10.8.12

Back on track again

After these weeks of not building anything I've used a few good moments thinking of what and how to continue with this project. Earlier I left certain parts (tools and such) unglued with the idea of getting better access on the hull itself when I apply the winter camo. Of course it causes some head scratching: how do I glue them on and then apply the camo on them without ruining the hull's camo in the process? I decided that "it'll sort itself out" and went to do something else.

Trackage

That something else goes by the name of tracks. I don't recall fooling around with these Magic Tracks of Dragon before and they're quite a different beast from the Tamiya individual link tracks. This time I started by preparing two columns of track pieces long enough to provide the footprint for the tank. When these are deemed worthy I guess I'll work on the hanging track portion and finishing with the forward- and rearward sections.

These kitty paws are barely started

My old weird approach

It'll be the first time I try to assemble the tracks this way, so I guess a bit of swearing will be heard. My main point is that I'm not going to repeat my old method where I first guess (educatedly) the required amount of pieces, set them up and apply the glue. After a while of curing I'd just wrap the half-cured and barely connected strips of tracks around and hope for the best... Maybe preparing the tracks in a couple of different sections (painting included) will work better.
Then again, I do have a couple of completed tanks where this weird and slightly difficult approach has actually worked just fine, so it can't be completely useless. Just difficult and maybe somewhat unreliable, even.

1.8.12

The hammer of war

A spark

During my years in this hobby I've poked my nose, among other places, in the Warhammer 40,000 universe. Actually the whole scale modeling and "let's paint small things" thing bit my when I was in high school, when my friend Joose showed the Hero's Quest pieces he had painted. With my other friend Mika we thought that we could do the same with our Space Crusade games. These two didn't keep painting stuff for long but I seem to be still on the same road.

I still have that game somewhere in the closet and I think that the pieces are just plain awful, but maybe I could take a photo or a few to show where and how I more or less started all this. Some of them were so ugly that I had to repaint them later - but still ages ago so they may be only marginally better but pretty bad despite any "improvement" attempts of mine :P

Sinking deeper

Even though Space Crusade has a nice amount of varied pieces, they didn't last me forever. So I ended up going by Fantasiapelit every once in a while to get more crap to work on. If I remember correctly I had some imperial stormtroopers, space marines and because I liked the attitude, a Basilisk SPA unit (it was also a neat target marker on the board as opposed to an empty or a few-blip-infested room).

Then at some point, maybe it was because I liked the first Dawn of War RTS I invested in a metallic Dreadnought thingamagick. They've got flamethrowers and they can pick up their enemies and swipe the hordes with them - how can you not like that? Because I didn't have a deeper understanding of the Warhammer universe, I decided to take a safe route by doing a Blood Angels unit. Besides, one of the marine teams in the game was Blood Angels to begin with.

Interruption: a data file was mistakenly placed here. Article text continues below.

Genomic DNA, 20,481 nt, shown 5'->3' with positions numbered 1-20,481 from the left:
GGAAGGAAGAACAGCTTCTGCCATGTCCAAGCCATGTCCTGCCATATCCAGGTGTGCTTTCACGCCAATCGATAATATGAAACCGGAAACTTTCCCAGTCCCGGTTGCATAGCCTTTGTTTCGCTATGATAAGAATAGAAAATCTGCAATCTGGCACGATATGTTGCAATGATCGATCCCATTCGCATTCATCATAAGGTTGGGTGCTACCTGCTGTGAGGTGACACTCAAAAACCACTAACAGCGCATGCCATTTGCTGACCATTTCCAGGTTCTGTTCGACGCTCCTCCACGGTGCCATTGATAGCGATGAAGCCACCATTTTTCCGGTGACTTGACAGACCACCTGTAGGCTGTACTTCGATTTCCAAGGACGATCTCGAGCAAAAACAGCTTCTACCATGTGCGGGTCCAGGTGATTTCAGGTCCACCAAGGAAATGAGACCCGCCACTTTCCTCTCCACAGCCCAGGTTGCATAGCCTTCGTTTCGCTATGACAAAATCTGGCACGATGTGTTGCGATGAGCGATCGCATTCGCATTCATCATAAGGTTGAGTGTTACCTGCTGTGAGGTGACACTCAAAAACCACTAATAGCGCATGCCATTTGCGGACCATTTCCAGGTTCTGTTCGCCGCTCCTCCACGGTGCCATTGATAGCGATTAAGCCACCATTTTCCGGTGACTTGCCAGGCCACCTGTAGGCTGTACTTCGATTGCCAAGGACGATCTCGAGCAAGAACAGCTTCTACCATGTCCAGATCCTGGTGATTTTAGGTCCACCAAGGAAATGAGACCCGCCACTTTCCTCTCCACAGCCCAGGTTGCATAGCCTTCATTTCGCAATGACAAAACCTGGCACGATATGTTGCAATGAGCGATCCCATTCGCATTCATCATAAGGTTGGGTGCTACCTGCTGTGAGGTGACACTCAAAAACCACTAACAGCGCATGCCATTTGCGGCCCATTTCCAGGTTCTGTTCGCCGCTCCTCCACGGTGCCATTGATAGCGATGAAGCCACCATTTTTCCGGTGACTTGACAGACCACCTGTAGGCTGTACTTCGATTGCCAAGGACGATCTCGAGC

A red warmachine

My recollection of how I built this thing is hazy at best, but I do remember very clearly that the right arm was a project of its own. The connectors didn't fit together at all so I had to trim down the rod and carve up the hole so they'd fit at some point. Because of this the right arm is in an unusual-ish pose, to hide the small remaining gap. If I remember correctly, you could put an enemy figure in the raised arm to be thrown around and that it looked amusing.

The whole was basecoated black and then a bunch of layers of Citadel's Blood Red was applied. Those grappling fingers were painted with a Revell's metallic copper, metallic parts and worn off areas were drybrushed with either Chainmail or Mithril Silver - whichever of those I happened to own at that point. Tin Bitz was used on the exhaust pipes, that was a new, experimental paint for me at that point. Green lenses in the Left and Right Torso are just a dab of Green Ink each and all those bone/skull/wing decorations are first drybrushed with that metal paint and then redrybrushed more lightly with Skull White. That was the gist of it, at least.

My baseplate was again basecoated black and then simply drybrushed with whichever of the Citadel's greys I happened to have and that's all. The skull(s) and spent casings were done just like similarly coloured ones on the Dreadnought itself.

Oh, and those decals? I applied enough of them so that it wouldn't look "nude" by accident. As a whole I think it's a very neat thing even though I didn't have a clue about the item itself - not that I know more now. One thing that jumps out of the photos to me is that smoke grenade launcher, and I can't recall if I did something to this thingie after I had taken these photos... I'll take a look at my storage to see if that red beast is still somewhere or have I forgotten it to my parents or something. I also decided not to glue the torso to the hips because I wanted to torsotwist for the pics. And I'm not going to go and play with this piece so it didn't need to be sturdy for gaming purposes.

A superstylish finished piece


I'm the first one to admit: these photos are beyond awful. There's just nothing I can do to them anymore, really. Maybe my original idea was to take better photos at some point. Or maybe I just didn't care in the least. Do try to survive, ok?





That's this week's weirdness. For the next one I'm really going to try to get at least something done to my Jagdpanther. I've kept telling myself that for a couple of weeks already, but I'll prove myself one of these days ;)